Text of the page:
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Stalag 17 Overview:

Stalag 17 (1953) was a Comedy - Drama Film directed by Billy Wilder and produced by Billy Wilder and William Schorr.

The film was based on the play of the same name written by Donald Bevan and Edmund Trzcinski performed at the 48th Street Theatre, NY from May 8, 1951 - Jun 21, 1952.

Academy Awards 1953 --- Ceremony Number 26 (source: AMPAS)

AwardRecipientResult
Best ActorWilliam HoldenWon
Best Supporting ActorRobert StraussNominated
Best DirectorBilly WilderNominated
.

BlogHub Articles:

The Reel Infatuation Blogathon: Sgt. J.J. Sefton of Stalag 17

By shadowsandsatin on Jun 16, 2016 From Shadows and Satin

Sgt. J.J. Sefton of Stalag 17. Hubba hubba! When I learned that Silver Screenings and Font and Frock were hosting a blogathon about favorite silver screen crushes, I was on board like a sailor after a weekend pass. (Or something like that. You know what I mean.) Why was I so excited about this parti... Read full article


Stalag 17 (1953)

By Beatrice on Oct 3, 2015 From Flickers in Time

Stalag 17 Directed by Billy Wilder Written by Billy Wilder and Edwin Blum from a play by Donald Bevin and Edmund Trzcinski 1953/USA Paramount Pictures Repeat viewing/Netflix rental Lt. James Skylar Dunbar: We sort of hope you’d laugh yourselves to death. Billy Wilder wise-cracks his way thr... Read full article


Stalag 17 (1953)

By 4 Star Film Fan on Apr 3, 2013 From 4 Star Films

Headlined by William Holden and directed by Billy Wilder, this is a great POW World War II film with its dramatic and comedic moments. Holden is the cynical camp scrounger Sefton and after some men are killed following an elaborate escape. everyone believes he is an informant. Tempers rise when two ... Read full article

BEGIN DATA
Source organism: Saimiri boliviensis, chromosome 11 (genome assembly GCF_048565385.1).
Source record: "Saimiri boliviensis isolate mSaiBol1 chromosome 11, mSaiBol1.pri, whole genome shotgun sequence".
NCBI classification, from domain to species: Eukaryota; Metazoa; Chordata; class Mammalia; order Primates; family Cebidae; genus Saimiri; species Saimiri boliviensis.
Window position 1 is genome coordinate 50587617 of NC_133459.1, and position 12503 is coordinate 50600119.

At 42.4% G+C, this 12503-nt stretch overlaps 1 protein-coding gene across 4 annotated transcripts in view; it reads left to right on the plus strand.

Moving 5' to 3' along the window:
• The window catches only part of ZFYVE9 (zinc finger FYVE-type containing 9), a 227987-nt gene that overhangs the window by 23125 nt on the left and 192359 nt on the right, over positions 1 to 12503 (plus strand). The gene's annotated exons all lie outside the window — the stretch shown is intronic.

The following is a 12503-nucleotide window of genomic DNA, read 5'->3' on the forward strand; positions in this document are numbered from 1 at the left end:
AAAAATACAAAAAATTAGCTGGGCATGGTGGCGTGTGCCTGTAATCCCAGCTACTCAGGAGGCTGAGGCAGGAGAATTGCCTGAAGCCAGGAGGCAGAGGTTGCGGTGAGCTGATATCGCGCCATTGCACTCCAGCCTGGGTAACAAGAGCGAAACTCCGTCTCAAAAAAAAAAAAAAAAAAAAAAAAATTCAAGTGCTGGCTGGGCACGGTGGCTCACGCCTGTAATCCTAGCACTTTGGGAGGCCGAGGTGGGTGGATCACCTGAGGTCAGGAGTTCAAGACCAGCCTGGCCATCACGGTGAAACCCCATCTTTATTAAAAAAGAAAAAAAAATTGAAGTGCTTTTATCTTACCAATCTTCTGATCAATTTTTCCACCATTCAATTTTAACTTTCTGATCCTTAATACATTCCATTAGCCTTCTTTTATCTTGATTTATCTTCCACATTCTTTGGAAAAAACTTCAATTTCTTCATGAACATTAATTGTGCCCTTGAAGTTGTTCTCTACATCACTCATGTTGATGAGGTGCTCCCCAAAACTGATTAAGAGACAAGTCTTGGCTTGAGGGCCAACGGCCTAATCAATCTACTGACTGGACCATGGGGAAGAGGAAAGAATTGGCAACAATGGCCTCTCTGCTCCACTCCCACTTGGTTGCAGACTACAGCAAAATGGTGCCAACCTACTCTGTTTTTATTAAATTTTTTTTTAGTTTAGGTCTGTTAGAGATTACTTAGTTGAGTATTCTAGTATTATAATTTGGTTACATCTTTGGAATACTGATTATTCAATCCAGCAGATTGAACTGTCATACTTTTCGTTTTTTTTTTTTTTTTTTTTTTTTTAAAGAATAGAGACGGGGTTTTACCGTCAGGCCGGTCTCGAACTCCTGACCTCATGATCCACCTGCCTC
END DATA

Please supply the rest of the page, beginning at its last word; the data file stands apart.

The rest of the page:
Classic Films in Focus: STALAG 17 (1953)

By Jennifer Garlen on May 21, 2012 From Virtual Virago

Stalag 17 (1953) is exactly the kind of war movie one might expect from Billy Wilder, the writer and director behind monumental classics like Double Indemnity (1944), Sunset Boulevard (1950), and Some Like It Hot (1959). Wilder’s darkest pictures inevitably reveal a grim sense of humor, while ... Read full article


Classic Films in Focus: STALAG 17 (1953)

By Jennifer Garlen on May 21, 2012 From Virtual Virago

Stalag 17 (1953) is exactly the kind of war movie one might expect from Billy Wilder, the writer and director behind monumental classics like Double Indemnity (1944), Sunset Boulevard (1950), and Some Like It Hot (1959). Wilder’s darkest pictures inevitably reveal a grim sense of humor, while ... Read full article


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Quotes from

Oberst Von Scherbach: I'm grateful for a little company. I suffer from insomia.
Lt. James Skylar Dunbar: Did you ever try 40 sleeping pills?


Sgt. Schulz: [amused] You Americans are so *crazy*! That's why I like you!


Oberst Von Scherbach: All right then, gentlemen, we are all friends again. And with Christmas coming on I have a special treat for you. I'll have you all deloused for the holidays and I'll have a little Christmas tree for every barrack. You will like that.


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Facts about

William Holden's acceptance speech for Best Actor was the shortest in Academy history up until that time. He said only two words: "Thank You." Holden hadn't meant to be so brief, but the televised TV broadcast of the Academy Awards ceremony was running long, and was about to be cut off the air. Holden later took out an ad in the Hollywood trade publications thanking the people he had intended to thank in his speech. The briefness of Holden's speech was later surpassed by Alfred Hitchcock (who accepted his Irving Thalberg Award in 1967 with a simple "Thanks.") and by John Mills, who after playing a mute character in Ryan's Daughter, accepted his 1971 Best Supporting Actor award with a simple smile and a thankful nod of the head.
Kirk Douglas claimed he was offered the William Holden role, but turned it down because he had not been impressed by the stage play on which the film was based.
According to the Virgin Film Guide, this film provided the template and inspiration for the television sitcom series Hogan's Heroes. Moreover, this is particularly also the case for one of its chief characters, Sgt. Johann Schulz (played by Sig Ruman) who is said to have provided the basis for the character of Sgt. Hans Georg Schultz in Hogan's Heroes (played by John Banner). However, this assertion as been disputed legally and lost though many people still believe it.
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